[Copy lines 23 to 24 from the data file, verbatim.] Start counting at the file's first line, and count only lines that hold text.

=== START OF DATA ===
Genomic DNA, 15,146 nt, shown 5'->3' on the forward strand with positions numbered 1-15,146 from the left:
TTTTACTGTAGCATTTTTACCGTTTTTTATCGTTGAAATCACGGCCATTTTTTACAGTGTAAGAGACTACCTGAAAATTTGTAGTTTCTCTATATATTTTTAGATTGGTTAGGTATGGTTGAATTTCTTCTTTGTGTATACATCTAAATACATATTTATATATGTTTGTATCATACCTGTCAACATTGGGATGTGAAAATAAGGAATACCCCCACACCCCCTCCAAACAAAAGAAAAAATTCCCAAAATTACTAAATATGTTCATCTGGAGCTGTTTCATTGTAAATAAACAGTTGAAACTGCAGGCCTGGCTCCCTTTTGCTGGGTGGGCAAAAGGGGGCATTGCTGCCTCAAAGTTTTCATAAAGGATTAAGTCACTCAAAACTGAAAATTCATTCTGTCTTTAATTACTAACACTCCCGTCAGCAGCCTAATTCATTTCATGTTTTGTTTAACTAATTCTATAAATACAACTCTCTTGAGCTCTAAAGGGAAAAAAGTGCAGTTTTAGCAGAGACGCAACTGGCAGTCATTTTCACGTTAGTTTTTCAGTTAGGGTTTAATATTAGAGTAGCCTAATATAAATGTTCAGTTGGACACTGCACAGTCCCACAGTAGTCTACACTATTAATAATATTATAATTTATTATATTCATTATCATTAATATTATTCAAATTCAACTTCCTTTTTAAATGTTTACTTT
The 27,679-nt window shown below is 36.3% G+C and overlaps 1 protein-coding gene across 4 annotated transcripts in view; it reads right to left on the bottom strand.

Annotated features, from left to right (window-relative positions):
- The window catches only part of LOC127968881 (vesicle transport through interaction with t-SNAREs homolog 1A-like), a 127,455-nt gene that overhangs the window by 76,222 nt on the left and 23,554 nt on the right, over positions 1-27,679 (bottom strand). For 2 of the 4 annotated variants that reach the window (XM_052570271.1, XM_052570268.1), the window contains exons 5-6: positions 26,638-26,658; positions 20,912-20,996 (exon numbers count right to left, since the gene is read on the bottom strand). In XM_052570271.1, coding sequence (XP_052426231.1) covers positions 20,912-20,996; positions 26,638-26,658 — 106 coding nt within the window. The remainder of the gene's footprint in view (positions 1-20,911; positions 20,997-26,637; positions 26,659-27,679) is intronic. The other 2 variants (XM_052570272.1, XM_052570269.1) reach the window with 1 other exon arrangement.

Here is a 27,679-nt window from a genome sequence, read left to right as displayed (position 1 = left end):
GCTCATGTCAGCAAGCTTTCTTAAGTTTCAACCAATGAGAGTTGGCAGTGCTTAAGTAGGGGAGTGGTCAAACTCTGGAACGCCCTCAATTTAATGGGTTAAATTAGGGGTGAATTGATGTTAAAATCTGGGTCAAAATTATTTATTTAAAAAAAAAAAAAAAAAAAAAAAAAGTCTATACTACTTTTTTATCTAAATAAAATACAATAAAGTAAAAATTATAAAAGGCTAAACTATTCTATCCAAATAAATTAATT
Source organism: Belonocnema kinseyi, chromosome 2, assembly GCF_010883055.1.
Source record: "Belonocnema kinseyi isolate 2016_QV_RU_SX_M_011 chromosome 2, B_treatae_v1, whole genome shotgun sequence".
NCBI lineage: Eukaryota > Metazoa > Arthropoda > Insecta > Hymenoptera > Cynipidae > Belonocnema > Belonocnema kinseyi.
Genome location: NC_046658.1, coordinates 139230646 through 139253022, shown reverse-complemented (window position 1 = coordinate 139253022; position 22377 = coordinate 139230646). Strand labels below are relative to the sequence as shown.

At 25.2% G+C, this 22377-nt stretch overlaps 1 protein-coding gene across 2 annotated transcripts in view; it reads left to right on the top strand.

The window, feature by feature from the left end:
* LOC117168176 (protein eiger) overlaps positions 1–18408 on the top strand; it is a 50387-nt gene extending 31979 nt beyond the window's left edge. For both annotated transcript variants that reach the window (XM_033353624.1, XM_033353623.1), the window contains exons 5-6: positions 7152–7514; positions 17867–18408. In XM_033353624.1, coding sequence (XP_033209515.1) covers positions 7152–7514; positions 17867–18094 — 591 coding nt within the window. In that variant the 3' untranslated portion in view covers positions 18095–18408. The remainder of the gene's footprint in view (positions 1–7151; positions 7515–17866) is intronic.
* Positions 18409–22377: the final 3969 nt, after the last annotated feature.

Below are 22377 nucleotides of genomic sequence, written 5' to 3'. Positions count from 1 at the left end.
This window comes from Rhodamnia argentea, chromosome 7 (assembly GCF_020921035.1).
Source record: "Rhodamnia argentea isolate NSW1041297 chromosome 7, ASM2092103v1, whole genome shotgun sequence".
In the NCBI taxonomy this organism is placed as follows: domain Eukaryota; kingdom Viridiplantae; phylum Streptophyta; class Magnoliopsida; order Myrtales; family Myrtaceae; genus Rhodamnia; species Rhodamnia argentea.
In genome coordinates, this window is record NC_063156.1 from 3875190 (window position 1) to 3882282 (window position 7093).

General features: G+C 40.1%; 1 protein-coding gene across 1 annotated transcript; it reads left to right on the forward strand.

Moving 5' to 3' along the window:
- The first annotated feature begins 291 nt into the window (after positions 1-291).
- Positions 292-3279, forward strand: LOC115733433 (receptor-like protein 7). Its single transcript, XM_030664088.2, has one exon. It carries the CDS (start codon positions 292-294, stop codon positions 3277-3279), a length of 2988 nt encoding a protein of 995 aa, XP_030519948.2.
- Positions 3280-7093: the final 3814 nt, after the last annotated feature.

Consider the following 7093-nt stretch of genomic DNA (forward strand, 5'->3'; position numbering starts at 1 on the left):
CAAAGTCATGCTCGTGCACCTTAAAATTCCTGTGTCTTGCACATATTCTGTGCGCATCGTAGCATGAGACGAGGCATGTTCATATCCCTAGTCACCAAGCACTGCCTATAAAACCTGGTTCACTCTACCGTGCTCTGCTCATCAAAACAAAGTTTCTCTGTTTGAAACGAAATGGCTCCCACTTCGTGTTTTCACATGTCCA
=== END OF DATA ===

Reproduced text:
- The first annotated feature begins 291 nt into the window (after positions 1-291).
- Positions 292-3279, forward strand: LOC115733433 (receptor-like protein 7). Its single transcript, XM_030664088.2, has one exon. It carries the CDS (start codon positions 292-294, stop codon positions 3277-3279), a length of 2988 nt encoding a protein of 995 aa, XP_030519948.2.